As your business grows, you will
have needs to protect, and ensure your endeavor. Your Ziegler financial
advisor can help you determine what your needs are, and the best
products to fulfill your needs.
death of a key employee can be very disruptive to business operations
and it can adversely affect corporate earnings. In addition, the costs
for identifying hiring and training a replacement can be high. An
average hiring cycle runs from two to four months, and the replacement
may demand a higher salary. Key employee insurance can help you weather
these financial storms.
To insure against the death of a key
employee, the company purchases an insurance policy on the life of the
key employee. The company is the premium payer, the owner of the policy
and also the beneficiary of the policy. The monetary worth of the
employee is determined from such factors as the cost to replace the key
employee, the employee’s salary and the employee’s contribution to
The death benefit and cash surrender value are
payable to the company. If the key employee lives to retirement, the
company can use the cash surrender value to fund a non-qualified,
deferred compensation plan for the employee. The death benefit can be
used even if the employee lives to retire. The employee’s death during
retirement can fund a payment or income stream to the surviving spouse.
premiums paid by the company are non-deductible, but the death benefit
proceeds are tax-free, although the alternative minimum tax may apply).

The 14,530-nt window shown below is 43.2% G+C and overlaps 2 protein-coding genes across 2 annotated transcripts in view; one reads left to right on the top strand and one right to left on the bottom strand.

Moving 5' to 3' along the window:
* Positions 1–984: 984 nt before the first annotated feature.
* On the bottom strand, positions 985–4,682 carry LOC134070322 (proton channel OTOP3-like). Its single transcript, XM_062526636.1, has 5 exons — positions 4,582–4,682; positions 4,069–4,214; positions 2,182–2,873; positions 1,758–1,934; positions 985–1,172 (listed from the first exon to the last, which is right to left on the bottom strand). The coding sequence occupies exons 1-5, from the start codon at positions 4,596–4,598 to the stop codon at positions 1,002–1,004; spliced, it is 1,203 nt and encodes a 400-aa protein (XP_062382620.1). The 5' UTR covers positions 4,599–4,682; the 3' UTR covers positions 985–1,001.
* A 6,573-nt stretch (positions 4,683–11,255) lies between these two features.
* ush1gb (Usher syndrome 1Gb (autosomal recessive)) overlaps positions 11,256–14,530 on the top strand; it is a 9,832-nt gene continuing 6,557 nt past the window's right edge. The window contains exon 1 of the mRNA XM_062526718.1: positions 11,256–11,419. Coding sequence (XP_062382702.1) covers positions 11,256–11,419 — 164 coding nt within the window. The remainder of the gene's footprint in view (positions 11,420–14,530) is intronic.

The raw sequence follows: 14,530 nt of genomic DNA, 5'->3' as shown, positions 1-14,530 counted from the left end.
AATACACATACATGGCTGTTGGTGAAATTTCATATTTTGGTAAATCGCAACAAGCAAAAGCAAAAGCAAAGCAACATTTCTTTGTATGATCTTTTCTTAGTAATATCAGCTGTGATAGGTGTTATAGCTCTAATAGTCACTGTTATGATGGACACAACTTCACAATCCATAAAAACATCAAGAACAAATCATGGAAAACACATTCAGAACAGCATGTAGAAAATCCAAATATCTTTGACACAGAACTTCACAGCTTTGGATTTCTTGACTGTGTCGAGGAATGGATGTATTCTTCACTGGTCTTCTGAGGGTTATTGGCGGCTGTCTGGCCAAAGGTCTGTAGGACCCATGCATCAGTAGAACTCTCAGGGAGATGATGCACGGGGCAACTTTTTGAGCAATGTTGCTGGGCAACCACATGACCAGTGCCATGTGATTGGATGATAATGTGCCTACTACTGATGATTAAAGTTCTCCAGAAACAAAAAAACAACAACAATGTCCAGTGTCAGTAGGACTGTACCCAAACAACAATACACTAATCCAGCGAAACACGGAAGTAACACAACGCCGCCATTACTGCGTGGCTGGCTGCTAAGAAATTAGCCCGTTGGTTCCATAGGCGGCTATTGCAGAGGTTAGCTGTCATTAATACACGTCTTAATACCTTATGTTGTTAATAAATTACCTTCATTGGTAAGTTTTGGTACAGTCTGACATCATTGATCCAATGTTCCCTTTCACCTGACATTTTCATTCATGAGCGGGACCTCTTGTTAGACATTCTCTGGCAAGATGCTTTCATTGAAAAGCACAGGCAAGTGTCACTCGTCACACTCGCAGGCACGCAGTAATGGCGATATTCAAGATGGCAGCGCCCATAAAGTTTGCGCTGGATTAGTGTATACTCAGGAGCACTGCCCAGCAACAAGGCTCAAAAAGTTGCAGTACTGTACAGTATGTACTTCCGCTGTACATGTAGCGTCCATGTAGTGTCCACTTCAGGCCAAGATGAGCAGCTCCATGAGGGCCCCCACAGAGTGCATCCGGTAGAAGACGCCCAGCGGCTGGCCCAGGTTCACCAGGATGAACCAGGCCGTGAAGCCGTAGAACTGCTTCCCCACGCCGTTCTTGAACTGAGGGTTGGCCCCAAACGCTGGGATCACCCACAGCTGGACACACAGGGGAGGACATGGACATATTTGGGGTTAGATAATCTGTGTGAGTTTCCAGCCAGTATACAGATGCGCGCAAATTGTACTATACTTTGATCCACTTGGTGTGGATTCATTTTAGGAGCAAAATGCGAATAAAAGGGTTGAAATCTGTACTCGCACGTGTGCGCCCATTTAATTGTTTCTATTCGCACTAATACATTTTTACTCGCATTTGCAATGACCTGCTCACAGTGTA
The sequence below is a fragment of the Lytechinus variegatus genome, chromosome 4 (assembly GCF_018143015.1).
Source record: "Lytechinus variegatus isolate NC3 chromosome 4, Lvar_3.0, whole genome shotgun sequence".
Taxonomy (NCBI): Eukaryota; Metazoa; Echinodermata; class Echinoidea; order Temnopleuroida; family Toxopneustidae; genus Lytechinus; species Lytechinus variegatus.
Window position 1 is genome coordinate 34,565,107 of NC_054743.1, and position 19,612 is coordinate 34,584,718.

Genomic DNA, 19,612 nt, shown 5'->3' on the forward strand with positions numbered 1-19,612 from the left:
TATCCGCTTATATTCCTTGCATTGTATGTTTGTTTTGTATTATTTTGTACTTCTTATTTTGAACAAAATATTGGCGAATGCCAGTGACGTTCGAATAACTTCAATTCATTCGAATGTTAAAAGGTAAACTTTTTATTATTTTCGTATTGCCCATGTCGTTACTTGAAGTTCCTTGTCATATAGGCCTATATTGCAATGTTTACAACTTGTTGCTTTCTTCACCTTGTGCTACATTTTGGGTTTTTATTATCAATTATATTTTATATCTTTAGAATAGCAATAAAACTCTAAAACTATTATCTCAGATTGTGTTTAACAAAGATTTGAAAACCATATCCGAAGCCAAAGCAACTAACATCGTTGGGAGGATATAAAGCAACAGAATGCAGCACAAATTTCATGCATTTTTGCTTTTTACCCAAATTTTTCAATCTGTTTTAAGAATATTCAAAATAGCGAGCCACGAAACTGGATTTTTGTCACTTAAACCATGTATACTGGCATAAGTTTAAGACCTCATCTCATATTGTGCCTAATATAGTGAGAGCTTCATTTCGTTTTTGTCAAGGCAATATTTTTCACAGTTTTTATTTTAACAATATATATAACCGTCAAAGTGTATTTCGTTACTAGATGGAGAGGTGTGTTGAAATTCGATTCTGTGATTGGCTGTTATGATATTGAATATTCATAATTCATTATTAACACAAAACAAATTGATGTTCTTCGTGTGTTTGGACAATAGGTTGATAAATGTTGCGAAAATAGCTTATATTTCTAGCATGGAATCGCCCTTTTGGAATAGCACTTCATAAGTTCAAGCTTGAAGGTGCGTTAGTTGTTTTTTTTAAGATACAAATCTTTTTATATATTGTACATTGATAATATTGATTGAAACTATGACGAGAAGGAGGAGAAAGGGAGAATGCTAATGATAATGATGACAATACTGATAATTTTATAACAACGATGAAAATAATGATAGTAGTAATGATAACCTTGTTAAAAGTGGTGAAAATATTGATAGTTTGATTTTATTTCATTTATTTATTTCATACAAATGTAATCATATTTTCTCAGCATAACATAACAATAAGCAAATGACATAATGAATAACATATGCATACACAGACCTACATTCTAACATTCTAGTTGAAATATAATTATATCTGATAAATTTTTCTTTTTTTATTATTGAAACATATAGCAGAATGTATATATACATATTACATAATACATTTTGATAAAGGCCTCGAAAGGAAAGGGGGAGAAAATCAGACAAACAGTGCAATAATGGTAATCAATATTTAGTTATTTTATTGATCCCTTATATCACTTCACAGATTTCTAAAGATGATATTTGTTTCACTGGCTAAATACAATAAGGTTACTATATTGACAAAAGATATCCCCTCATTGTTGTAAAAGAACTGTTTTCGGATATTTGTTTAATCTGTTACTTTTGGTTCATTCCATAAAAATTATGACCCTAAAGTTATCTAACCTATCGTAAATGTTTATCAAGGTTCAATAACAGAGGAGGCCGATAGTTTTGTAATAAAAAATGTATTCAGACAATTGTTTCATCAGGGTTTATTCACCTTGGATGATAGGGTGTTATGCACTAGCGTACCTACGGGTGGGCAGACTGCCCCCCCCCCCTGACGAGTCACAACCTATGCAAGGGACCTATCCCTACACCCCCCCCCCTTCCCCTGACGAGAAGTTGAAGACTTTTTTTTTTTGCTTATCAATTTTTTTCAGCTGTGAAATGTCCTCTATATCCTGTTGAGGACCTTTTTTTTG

a small business owner becomes severely injured or disabled, the
company must continue to pay operating expenses such as rent,
utilities, and employee salaries. Individual disability policies only
supplement the small business owner’s personal expenses. Without a
business overhead insurance policy, the owner could be forced to use
personal assets to fund ongoing business expenses. Business overhead
insurance provides the owner with peace of mind that operating costs
are covered during disability.
A business overhead insurance
policy outlines the costs covered and the dollar limits of coverage.
The premiums for these policies are tax-deductible, but the benefits
received are subject to tax.
split dollar life insurance policy is not a specific type of insurance,
but rather it is an arrangement that splits ownership between the
company and the employee. Typically, the company “owns” the cash value
of the policy, and the employee “owns” the death benefit. Split dollar
policies are frequently used to fund deferred compensation plans – the
accumulated cash value is used to provide income to the employee after
retirement. If the employee dies prior to retirement, the employee’s
heirs receive the death benefit.
A potential pitfall is the need
for the employee to declare the cost of insurance as income to avoid
future adverse tax consequences. You should contact your tax advisor
when considering these types of policies as the IRS has recently issued
final Regulations and Notices on the taxation consequences of split
dollar life insurance policies.
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